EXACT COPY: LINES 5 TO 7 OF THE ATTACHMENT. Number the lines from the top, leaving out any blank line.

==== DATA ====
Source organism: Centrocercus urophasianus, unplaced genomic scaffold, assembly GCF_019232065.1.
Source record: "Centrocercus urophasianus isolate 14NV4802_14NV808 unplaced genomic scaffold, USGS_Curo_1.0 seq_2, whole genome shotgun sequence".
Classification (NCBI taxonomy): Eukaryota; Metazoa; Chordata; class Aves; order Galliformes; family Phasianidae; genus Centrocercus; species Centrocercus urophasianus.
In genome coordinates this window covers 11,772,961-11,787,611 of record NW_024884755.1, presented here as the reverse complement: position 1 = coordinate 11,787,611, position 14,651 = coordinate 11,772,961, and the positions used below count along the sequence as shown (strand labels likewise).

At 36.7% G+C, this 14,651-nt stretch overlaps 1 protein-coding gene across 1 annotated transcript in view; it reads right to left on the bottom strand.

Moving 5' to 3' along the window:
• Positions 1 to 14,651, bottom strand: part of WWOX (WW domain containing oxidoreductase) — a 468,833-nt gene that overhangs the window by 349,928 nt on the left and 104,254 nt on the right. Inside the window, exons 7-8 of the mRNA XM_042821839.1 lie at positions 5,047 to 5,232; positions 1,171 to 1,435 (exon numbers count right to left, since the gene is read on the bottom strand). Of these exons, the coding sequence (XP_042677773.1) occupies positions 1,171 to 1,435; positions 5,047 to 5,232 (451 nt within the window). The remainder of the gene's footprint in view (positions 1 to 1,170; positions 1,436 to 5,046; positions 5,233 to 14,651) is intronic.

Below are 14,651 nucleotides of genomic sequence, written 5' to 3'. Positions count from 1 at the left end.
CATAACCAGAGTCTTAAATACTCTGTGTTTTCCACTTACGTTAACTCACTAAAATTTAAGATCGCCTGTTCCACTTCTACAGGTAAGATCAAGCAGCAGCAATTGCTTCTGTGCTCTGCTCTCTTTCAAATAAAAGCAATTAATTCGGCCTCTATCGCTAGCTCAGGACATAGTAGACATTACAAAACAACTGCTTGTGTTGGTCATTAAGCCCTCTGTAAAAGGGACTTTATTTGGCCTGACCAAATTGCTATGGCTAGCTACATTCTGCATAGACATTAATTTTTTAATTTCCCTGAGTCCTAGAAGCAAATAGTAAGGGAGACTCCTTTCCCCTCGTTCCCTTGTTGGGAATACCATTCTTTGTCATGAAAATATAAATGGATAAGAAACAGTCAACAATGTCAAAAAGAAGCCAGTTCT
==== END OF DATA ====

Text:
At 36.7% G+C, this 14,651-nt stretch overlaps 1 protein-coding gene across 1 annotated transcript in view; it reads right to left on the bottom strand.

Moving 5' to 3' along the window:
• Positions 1 to 14,651, bottom strand: part of WWOX (WW domain containing oxidoreductase) — a 468,833-nt gene that overhangs the window by 349,928 nt on the left and 104,254 nt on the right. Inside the window, exons 7-8 of the mRNA XM_042821839.1 lie at positions 5,047 to 5,232; positions 1,171 to 1,435 (exon numbers count right to left, since the gene is read on the bottom strand). Of these exons, the coding sequence (XP_042677773.1) occupies positions 1,171 to 1,435; positions 5,047 to 5,232 (451 nt within the window). The remainder of the gene's footprint in view (positions 1 to 1,170; positions 1,436 to 5,046; positions 5,233 to 14,651) is intronic.